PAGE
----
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Gaming Guru

Laura Carroll

Nevadan at Work: MGM exec shows passion for greener business

1 July 2012

One thing that sticks out after meeting Cindy Ortega is her passion.

She can point to a framed photograph that just arrived in her office, and the excitement about it flows from her. Ortega tells you about the way the art was created as if she was the artist.

Then she notices a Nordstrom shopping bag and begins telling a story about the company being quietly sustainable and how much she admires that. Ortega seems genuinely interested in life, and she engages those around her with that energy.

As the senior vice president of the sustainability division for MGM Resorts International, Ortega has made a career of getting other people excited about her ideas.

For example, six years ago the company created her current position after Ortega presented a proposal to create the division.

"In this company, and as a woman, I have been able to have ideas, big ones and little ones, and people are willing to take the risk and help you. When we created the division, not only did the company decide to create the division, but the company gave the division money to go do things with and invest in the department. It gave us the ability to get started."

Ortega oversees the development and implementation of strategies for environmental sustainability and awareness throughout the company. She was responsible for the oversight and achievement of the Leadership in Energy and Environmental Design certification of the $8.5 billion dollar CityCenter project, which resulted in CityCenter's six developments being awarded LEED Gold certifications. Her position requires her to negotiate contracts and use project management techniques to execute and deliver on large-scale sustainability goals.

Previously, Ortega was vice president and chief financial officer for MGM's corporate services division. She routinely testifies before the Nevada Legislature. In 2011, Ortega was elected chairwoman of Green Chips, a private-public nonprofit organization that encourages and facilitates environmental sustainability initiatives in Southern Nevada. Early on in her career with MGM, Ortega worked on a project wth Microsoft, helping to develop a software for use in hotels.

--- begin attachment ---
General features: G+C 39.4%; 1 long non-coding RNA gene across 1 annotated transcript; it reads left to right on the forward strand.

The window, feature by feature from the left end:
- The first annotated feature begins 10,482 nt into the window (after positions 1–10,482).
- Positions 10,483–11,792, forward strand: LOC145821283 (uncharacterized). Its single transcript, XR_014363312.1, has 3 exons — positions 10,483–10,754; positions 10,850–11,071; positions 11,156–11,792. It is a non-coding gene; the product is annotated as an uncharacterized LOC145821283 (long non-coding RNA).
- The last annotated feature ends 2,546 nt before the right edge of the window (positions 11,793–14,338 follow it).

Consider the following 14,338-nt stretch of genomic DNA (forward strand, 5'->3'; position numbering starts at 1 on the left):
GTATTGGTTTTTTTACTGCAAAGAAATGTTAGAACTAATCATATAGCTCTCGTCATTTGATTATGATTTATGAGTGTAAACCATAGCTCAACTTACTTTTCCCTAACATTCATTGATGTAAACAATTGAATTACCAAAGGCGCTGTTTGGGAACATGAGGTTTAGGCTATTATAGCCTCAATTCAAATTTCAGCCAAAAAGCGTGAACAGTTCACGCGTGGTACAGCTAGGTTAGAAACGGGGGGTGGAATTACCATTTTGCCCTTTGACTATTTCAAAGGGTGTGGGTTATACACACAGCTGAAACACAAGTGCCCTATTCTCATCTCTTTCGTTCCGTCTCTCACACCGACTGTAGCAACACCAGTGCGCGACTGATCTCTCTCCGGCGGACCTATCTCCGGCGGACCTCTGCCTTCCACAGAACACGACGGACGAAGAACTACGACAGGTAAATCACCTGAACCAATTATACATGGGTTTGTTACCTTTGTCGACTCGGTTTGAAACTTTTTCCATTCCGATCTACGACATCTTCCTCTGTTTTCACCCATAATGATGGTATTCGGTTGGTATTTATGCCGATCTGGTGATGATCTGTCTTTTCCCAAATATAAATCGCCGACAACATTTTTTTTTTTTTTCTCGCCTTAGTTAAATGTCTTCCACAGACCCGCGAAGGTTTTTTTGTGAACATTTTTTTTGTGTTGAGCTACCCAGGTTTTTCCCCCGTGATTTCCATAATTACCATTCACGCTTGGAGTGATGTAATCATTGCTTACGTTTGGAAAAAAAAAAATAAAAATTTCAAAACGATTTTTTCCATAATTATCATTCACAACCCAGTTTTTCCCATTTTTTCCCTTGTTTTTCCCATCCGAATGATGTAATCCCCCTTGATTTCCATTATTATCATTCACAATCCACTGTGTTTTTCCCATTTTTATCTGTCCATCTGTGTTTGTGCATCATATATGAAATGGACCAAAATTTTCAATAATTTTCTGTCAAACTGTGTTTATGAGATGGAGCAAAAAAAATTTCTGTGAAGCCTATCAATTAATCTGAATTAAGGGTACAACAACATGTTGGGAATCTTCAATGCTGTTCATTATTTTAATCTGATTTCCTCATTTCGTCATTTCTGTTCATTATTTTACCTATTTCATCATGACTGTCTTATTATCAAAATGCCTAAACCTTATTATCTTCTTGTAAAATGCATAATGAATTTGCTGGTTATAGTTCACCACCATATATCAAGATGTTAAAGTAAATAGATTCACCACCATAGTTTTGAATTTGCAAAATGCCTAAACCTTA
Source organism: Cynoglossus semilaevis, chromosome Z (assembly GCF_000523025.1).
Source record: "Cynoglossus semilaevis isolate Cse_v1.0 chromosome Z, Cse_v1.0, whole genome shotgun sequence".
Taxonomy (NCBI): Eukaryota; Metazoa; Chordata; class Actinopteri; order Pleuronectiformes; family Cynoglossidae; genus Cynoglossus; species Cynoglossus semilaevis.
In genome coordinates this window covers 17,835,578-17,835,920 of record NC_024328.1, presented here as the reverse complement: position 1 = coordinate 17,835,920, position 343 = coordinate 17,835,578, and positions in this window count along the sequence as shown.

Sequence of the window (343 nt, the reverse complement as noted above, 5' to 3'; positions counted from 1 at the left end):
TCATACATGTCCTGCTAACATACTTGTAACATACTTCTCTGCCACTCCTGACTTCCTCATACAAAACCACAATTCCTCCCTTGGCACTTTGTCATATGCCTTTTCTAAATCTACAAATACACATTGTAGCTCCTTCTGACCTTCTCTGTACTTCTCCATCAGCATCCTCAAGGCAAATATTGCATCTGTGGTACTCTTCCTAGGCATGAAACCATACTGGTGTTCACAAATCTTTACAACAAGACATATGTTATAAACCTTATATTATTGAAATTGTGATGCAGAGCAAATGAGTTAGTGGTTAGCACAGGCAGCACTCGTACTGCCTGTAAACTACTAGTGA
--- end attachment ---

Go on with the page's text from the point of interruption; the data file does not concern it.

As a child, Ortega grew up on a cattle ranch in Burbank, an unincorporated patch of remote west-central Utah. Her grade school had 24 students in eight grades. For high school, she had to board away from home.

On the ranch, Ortega worked very closely with men and calls herself a "tomboy" who was on a horse all the time. Her first job, helping out in a store, came at 12. At 14, she began driving to her waitress gig across the state line at Nevada's Lehman Caves.

She decided to obtain a hospitality degree at age 29, when her children were babies. However, she wasn't immediately sure she'd be headed into a hospitality career.

"Somebody at UNLV told me I couldn't be in the (management associate program) The Mirage had at the time and it made me mad. I didn't fit the profile. I was an older student and I was married and I had a family. So, I was interviewed for that program and was selected for it," Ortega related.

She's been with MGM ever since.

Throughout her 20-year career at MGM Resorts, Ortega's work has resulted in numerous honors for the company, including the 2011 Environmental Protection Agency WasteWise Gold Achievement Award, the 2011 Business Leadership Recycling Award from the American Forest & Paper Association and the 2006 Southern Nevada Water Authority Water Hero Award.

Question: How does practicing sustainability positively affect a company?

Answer: What we think, is that when a company is really paying attention to how it's impacting the community, or its world, the employees see that as something they admire about their own company. And when you admire the company you work for, you have, typically, such a different attitude about working and we think that goes right through to the customer.

Question: What was it like, working on software design with Microsoft?